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The Weekly paper of the New Communist Party of Britain

Essential workers

by New Worker correspondent

AS ALWAYS, it is the working class that is at the sharp end of things. In the present situation workers are being laid off in vast numbers or are having to work in difficult conditions. Perhaps worst of all are the bosses in inessential business that still force workers to still come into work in order to boost profits.

Obviously, far more than NHS workers are essential. We clearly need binmen to empty bins, especially if they are full of rotting food purchased in the panic buying spree, but that is no excuse for private and municipal employers not providing them with more safety equipment than usual. Workers all too often have had a struggle to secure the essential equipment. Supermarket workers are having their hour of glory taking revenge on formerly irritating customers whilst farmworkers are clearly needed prevent mass starvation when what is in the shops and warehouses runs out.

Some companies have an impressive number of excuses for ignoring government guidelines. Outsourcing company Norse Medway has been attacked for saying the potential danger of cholera is a good enough reason for forcing refuse workers in the Kent town to work four to a cab without personal protection equipment.

Unite the union, which represents 150 binmen, described the instructions as a “dangerous and stupid” approach to coronavirus safety and criticised Medway council, including leader Alan Jarrett, for ignoring serious health and safety breaches going on “right under its nose”.

Unite has more than 150 members at Norse Medway, which operates refuse collection, street cleaning, crematorium, gardening and other services for Medway council.


Unite regional officer Phil Silkstone said: “Other councils and providers have put in place various measures, such as two people to a cab, supplying wipes and hand sanitiser and allowing loaders to meet out on routes to avoid sitting in cabs and restrict social gathering in yards.”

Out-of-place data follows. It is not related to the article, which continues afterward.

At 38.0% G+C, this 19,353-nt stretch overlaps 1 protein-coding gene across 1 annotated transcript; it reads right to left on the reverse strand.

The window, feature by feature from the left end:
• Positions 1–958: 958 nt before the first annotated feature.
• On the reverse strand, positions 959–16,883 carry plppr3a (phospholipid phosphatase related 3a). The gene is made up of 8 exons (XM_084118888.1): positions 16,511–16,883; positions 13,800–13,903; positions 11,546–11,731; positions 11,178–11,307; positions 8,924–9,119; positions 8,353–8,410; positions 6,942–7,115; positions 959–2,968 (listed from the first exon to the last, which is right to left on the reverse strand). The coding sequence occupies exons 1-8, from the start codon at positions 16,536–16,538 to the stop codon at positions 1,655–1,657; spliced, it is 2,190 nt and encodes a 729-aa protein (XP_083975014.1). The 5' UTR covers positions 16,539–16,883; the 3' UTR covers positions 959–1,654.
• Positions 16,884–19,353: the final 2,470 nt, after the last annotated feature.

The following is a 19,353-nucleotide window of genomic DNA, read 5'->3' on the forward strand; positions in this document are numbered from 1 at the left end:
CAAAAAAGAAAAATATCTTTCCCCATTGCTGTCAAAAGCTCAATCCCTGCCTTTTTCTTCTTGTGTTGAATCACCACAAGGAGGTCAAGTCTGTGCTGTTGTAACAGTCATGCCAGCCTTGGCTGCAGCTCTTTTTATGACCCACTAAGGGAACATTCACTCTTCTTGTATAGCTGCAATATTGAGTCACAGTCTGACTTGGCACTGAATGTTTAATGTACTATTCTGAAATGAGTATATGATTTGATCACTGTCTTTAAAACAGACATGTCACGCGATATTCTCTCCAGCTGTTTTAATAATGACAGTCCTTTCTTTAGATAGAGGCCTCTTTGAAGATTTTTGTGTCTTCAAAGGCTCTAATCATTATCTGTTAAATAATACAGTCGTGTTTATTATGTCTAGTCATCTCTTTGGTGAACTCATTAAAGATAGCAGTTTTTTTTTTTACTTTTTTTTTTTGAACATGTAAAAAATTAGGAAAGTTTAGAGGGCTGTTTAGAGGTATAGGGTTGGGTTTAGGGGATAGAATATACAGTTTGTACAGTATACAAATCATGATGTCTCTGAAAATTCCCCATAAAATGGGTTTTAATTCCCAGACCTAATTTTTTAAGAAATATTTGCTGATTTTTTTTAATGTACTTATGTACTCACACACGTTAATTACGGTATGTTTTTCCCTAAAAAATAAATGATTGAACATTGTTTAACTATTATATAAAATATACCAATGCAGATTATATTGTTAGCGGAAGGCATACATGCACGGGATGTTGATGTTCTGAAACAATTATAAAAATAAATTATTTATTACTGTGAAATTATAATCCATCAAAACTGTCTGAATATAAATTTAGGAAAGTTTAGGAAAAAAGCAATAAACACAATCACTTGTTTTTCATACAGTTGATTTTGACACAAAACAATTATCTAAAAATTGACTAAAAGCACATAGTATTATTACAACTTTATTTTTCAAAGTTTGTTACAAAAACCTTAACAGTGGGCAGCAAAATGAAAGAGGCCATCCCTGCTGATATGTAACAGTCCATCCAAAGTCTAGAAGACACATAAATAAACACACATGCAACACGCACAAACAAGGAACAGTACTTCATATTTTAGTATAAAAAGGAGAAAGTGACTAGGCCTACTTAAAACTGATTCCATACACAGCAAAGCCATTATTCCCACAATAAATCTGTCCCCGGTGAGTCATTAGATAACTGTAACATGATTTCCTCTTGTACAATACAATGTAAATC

He went on to deplore the fact that: “Norse Medway have done none of this and are intent that refuse staff carry on as normal. Absolutely no effort was made until recently on the part of Norse Medway to identify or communicate with staff who have underlying health conditions. Like those who need to self-isolate, workers with health concerns at Norse Medway are not being provided with medical suspensions on full pay. Instead they are being put on statutory sick pay, even while Medway council employees in the same position get full pay.”

Across the Thames, in Thurrock, Unite forced the council to introduce social distancing only after threatening industrial action.

The essential workers raised concerns that their working practices meant they were unable to social distance during the current health crisis whilst providing waste disposal services to the residents of Thurrock. Securing social distancing included permitting employees to do the waste collection route in their own cars and be paid mileage and ensure parking exemptions. The Greens will be furious that the dreaded private car has become the safest mode of travel.

In the food industry, Unite has condemned bosses and government for not imposing the two-metre social distancing rule on production lines.

It has demanded Environment, Food & Rural Affairs Secretary George Eustice to make social distancing compulsory to protect food workers and supplies from the coronavirus.

Already there has been a major walk-out over the issue, by 1,000 workers at the Seagoe Moy Park poultry production site in Portadown, northern Ireland.

The union’s food industry national officer, Bev Clarkson said: “The lack of the mandatory imposition of the two-metre rule by government is a problem currently nationwide.

“Ministers need to make the two-metre rule mandatory as a matter of urgency across food processing and also in the retail sector.”

It is not however mandatory on the production lines.